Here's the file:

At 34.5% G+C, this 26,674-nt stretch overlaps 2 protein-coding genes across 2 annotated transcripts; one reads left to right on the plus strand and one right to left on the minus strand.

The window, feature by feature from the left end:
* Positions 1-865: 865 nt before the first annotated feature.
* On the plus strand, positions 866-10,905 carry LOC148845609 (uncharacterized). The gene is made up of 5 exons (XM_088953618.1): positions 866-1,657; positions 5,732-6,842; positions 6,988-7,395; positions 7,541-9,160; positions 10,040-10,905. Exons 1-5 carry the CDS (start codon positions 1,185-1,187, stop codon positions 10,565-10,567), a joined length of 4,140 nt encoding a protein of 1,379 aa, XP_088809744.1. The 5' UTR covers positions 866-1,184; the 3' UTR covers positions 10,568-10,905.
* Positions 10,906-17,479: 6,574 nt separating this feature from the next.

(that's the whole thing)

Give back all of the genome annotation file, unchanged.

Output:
At 34.5% G+C, this 26,674-nt stretch overlaps 2 protein-coding genes across 2 annotated transcripts; one reads left to right on the plus strand and one right to left on the minus strand.

The window, feature by feature from the left end:
* Positions 1-865: 865 nt before the first annotated feature.
* On the plus strand, positions 866-10,905 carry LOC148845609 (uncharacterized). The gene is made up of 5 exons (XM_088953618.1): positions 866-1,657; positions 5,732-6,842; positions 6,988-7,395; positions 7,541-9,160; positions 10,040-10,905. Exons 1-5 carry the CDS (start codon positions 1,185-1,187, stop codon positions 10,565-10,567), a joined length of 4,140 nt encoding a protein of 1,379 aa, XP_088809744.1. The 5' UTR covers positions 866-1,184; the 3' UTR covers positions 10,568-10,905.
* Positions 10,906-17,479: 6,574 nt separating this feature from the next.